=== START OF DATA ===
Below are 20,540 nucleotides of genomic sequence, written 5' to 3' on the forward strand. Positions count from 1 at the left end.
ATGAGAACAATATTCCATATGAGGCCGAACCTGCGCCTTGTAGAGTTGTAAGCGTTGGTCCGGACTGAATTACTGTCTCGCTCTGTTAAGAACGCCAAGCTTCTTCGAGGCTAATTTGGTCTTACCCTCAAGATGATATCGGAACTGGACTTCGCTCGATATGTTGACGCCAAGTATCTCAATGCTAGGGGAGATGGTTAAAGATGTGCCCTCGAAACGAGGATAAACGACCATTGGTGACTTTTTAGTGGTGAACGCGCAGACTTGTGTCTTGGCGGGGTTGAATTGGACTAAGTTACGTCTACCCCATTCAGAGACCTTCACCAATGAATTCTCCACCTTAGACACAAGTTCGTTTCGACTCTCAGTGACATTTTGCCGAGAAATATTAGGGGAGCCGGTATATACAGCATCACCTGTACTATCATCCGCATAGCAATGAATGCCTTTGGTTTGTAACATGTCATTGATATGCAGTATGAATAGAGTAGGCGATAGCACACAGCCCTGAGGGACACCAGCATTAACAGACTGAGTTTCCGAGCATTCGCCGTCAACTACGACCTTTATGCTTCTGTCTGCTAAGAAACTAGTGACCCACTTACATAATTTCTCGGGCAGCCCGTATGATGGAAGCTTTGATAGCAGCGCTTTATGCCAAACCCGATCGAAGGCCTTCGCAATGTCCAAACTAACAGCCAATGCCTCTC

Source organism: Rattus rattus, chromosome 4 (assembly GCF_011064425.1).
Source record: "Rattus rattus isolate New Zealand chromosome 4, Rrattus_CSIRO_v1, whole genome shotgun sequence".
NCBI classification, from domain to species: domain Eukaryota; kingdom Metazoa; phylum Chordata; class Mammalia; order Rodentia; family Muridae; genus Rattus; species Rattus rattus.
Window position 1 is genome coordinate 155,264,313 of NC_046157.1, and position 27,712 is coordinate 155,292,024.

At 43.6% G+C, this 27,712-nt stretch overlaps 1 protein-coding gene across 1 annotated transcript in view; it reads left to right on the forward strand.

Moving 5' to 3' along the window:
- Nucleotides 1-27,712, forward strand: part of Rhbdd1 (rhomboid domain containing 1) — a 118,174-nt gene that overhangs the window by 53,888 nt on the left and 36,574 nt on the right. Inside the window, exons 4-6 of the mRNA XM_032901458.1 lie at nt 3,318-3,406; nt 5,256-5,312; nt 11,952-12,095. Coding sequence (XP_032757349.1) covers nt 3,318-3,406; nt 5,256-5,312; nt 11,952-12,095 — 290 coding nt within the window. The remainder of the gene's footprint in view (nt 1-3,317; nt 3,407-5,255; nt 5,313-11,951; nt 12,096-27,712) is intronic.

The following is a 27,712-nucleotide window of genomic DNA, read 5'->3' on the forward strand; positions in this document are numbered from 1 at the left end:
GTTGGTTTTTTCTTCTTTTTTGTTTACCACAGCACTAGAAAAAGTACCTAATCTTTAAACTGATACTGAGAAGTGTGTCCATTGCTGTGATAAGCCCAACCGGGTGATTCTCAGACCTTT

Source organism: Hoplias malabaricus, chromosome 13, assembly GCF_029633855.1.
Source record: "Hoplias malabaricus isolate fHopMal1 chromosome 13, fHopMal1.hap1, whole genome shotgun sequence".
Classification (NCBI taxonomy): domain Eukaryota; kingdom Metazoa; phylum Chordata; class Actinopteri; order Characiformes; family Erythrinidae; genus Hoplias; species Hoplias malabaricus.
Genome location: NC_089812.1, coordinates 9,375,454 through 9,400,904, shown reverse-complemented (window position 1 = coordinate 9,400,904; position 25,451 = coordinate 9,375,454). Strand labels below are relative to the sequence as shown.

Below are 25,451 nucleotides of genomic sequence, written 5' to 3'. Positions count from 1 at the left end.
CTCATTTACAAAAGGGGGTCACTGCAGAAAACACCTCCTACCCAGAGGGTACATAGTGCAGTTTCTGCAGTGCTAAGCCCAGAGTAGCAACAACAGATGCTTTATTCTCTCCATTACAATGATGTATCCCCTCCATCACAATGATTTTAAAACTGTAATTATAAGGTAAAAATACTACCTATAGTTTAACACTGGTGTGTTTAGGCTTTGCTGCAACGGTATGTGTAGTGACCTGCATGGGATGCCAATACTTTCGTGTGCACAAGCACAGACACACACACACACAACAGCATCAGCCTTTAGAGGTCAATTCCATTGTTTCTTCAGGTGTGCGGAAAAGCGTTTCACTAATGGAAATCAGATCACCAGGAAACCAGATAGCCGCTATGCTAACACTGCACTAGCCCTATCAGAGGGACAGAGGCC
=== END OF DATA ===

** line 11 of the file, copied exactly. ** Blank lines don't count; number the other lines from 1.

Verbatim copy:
GTTGGTTTTTTCTTCTTTTTTGTTTACCACAGCACTAGAAAAAGTACCTAATCTTTAAACTGATACTGAGAAGTGTGTCCATTGCTGTGATAAGCCCAACCGGGTGATTCTCAGACCTTT